Category Archives: Grantwriting

Brett Kavanaugh, and why we must stop intellectualizing and take more actions

[Image description: Brown-tinted picture of about a dozen round light bulbs lying on a flat surface. One bulb in the center is light up, others are dark. Image from Pixabay.com]

Hi everyone. A quick announcement before this week’s post. My colleague and occasional drinking buddy Joan Garry has a free workshop being released starting next week that I strongly encourage you to check out. This series of videos covers strategies for running a successful nonprofit – stuff like how to build a great board, how to increase donations, how to inspire volunteers, etc. The workshop is helpful for new as well as experienced leaders. At the end of the workshop, Joan will introduce the Nonprofit Leadership Lab. I’ve been lurking in the Lab for a while and can vouch that it’s a great resource and support community at an affordable monthly rate. I never promote things like this, and in full disclosure, Joan is giving me a cut for any new members I end up sending her way, which will help defray the costs of running NonprofitAF. But I would not endorse anything that I don’t believe in. I have seen how useful the Lab is for its members. So sign up to check out the videos. They’re free and helpful even if you decide not to join the Lab.

***

I am in a crappy mood, so my apologies in advance for the tone of this post. I am distraught and disheartened over the Supreme Court, and I know many of you are too. I want to provide some encouraging words, but I don’t really have any at the moment. This is horrible, and no amount of “we-are-in-this-together-and-remember-that-the-arc-bends-towards-justice-and-rainbows-and-unicorns” bromides is going to be enough this time. Continue reading

The game of nonprofit is flawed. Learn to play it so you can change it. 

[Image description: A raccoon, grayish brown, peeking over a thick tree branch, staring directly at the camera with its piercing dark eyes. Image from Pixabay.com]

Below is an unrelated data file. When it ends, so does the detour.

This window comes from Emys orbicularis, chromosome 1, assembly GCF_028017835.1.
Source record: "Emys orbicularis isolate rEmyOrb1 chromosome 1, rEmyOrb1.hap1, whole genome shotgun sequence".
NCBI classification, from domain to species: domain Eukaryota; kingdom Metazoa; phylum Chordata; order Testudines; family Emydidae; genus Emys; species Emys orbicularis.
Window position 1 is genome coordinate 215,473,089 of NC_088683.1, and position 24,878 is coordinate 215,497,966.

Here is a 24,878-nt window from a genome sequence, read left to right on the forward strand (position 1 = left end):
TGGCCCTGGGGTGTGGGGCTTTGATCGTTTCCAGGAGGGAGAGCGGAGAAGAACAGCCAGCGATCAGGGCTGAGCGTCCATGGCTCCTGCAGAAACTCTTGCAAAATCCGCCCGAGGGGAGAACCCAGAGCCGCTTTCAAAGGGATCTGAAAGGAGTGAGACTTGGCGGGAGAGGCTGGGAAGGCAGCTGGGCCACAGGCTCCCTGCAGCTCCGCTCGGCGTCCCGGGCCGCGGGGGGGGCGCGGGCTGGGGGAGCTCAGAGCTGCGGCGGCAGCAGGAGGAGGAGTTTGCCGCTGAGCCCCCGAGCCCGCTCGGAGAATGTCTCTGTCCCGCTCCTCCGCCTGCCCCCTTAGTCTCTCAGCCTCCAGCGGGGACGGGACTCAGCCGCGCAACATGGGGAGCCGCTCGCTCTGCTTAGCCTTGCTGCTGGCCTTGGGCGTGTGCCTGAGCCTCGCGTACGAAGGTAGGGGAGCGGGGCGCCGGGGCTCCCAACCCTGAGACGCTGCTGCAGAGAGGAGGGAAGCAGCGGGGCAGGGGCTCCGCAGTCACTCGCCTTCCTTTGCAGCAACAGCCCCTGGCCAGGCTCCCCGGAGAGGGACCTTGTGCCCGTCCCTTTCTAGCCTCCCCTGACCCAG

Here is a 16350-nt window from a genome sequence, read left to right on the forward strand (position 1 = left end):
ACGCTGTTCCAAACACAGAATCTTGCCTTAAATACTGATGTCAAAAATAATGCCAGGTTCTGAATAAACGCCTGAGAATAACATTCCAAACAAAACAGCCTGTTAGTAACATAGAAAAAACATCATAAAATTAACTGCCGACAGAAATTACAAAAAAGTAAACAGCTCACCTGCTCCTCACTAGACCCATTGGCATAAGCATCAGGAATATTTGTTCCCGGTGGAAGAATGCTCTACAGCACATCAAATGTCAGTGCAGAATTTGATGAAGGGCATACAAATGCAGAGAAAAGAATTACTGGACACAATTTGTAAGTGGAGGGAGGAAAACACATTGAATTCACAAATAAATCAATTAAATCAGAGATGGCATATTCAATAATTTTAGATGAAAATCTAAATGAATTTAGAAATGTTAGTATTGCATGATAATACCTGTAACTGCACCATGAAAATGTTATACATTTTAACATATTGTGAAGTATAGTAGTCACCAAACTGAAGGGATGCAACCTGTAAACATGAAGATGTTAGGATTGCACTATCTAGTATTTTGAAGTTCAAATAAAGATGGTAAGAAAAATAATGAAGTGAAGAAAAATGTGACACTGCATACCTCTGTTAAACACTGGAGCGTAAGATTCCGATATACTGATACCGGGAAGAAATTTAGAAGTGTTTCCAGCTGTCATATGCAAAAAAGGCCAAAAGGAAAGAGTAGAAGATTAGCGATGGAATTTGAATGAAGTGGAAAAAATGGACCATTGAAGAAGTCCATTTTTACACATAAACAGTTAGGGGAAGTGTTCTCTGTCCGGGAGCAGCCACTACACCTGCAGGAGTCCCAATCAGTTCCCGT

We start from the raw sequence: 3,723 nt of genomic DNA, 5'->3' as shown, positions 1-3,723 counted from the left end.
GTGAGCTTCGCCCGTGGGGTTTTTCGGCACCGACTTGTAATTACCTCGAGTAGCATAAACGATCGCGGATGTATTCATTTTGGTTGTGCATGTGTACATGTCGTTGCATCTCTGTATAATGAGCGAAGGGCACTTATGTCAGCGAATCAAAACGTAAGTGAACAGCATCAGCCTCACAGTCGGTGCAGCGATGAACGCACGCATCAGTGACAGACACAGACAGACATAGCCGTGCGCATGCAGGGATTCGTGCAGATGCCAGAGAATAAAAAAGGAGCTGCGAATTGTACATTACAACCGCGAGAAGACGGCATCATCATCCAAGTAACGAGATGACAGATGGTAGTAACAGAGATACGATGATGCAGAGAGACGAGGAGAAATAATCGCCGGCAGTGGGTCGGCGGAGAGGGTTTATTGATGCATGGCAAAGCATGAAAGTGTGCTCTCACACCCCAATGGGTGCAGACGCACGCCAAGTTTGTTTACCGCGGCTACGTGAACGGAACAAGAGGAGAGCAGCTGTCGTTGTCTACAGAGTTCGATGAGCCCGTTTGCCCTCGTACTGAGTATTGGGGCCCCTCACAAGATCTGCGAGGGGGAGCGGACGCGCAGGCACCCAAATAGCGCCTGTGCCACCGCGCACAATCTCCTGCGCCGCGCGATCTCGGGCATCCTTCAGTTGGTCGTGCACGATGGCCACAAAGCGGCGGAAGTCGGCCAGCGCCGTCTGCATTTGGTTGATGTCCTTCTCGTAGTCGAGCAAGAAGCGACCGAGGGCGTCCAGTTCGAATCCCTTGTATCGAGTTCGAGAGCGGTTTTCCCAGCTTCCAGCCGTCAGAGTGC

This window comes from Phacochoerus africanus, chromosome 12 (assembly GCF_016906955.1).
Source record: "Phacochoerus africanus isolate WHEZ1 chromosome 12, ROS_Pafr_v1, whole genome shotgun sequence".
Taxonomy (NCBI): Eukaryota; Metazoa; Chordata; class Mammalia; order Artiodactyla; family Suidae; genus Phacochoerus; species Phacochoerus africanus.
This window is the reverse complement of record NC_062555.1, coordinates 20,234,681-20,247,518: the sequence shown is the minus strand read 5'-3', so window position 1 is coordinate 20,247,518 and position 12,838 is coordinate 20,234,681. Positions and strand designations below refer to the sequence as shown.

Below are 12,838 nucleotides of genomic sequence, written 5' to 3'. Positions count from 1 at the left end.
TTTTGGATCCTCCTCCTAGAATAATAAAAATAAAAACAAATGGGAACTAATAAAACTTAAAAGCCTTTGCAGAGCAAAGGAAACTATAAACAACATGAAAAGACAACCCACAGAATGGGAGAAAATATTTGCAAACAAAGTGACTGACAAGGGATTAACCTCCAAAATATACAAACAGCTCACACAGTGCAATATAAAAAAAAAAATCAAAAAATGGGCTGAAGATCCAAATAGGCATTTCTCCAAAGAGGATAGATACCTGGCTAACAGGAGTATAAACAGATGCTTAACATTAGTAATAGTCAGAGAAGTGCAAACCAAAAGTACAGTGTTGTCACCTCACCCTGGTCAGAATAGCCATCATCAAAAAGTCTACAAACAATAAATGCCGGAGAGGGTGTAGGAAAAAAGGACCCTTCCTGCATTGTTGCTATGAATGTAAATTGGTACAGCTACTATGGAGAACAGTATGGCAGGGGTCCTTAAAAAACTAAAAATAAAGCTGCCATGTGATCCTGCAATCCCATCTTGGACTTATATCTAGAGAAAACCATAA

Every once a while, an up-and-coming nonprofit professional would ask me, “What advice would you give us folks who are just starting in the sector?” This is how you know that you yourself are no longer an up-and-coming nonprofit professional. I am trying to embrace my status as one of the grizzled old-timers with the battle scars:

“When I entered the sector years ago, we had to walk five miles—in the snow!—to deliver a grant proposal. Back then, paperclips weren’t invented, and funders wanted the attachments to be clipped just right. We had to make paperclips out of pine needles. But, there were only eight pine trees west of the Mississippi, and they were fiercely guarded by vicious raccoons. I can still see their beady eyes, glowing red like those sticky dots people used to vote with during community meetings. Of course, back then, the sticky dots weren’t just something you bought at the store. They were gum drops we had to slice by hand. Problem with using those gum drop slices though was that they attracted the raccoons. We spent as much time battling raccoons as we spent running programs.” Continue reading

Philanthropy and the Destructive Illusion of “Leveling the Playing Field”

[Image description: Closeup of a person kneeling on a race track, as if in preparation to run in a race. They are wearing shorts and holding a baton. Image from Pixabay.com]

A few months ago a program officer and I were talking about the lack of funding that goes to communities-of-color-led nonprofits (only about 10% of philanthropic dollars go to organizations of color). He shook his head in sympathy and frustration, sipping on his coffee. “There has to be a way to level the playing field,” he said. This was probably the third time that quarter I had heard that phrase uttered by a funder. 

This concept of “Leveling the Playing Field” is very present in our sector in our society, like cats or skinny jeans, and we don’t really question it at all. We assume that it is a good thing. If we just make it so that competitions are “fair,” then the people/groups with the most merit, the best ideas and proposals, will win. If we can just make the field more even, then everyone will be able to play the game and everything is good. 

This philosophy has led some thoughtful funders to accept applications in Spanish or other languages, accept handwritten applications, or accept non-written formats such as videos or photos (Although, how effective is this last one when my one-man show, The Agony and Ecstasy of Capacity Building, has never resulted in funding?). 

Those practices are great, but can they level the playing field? Can the funding field ever be “level”? Continue reading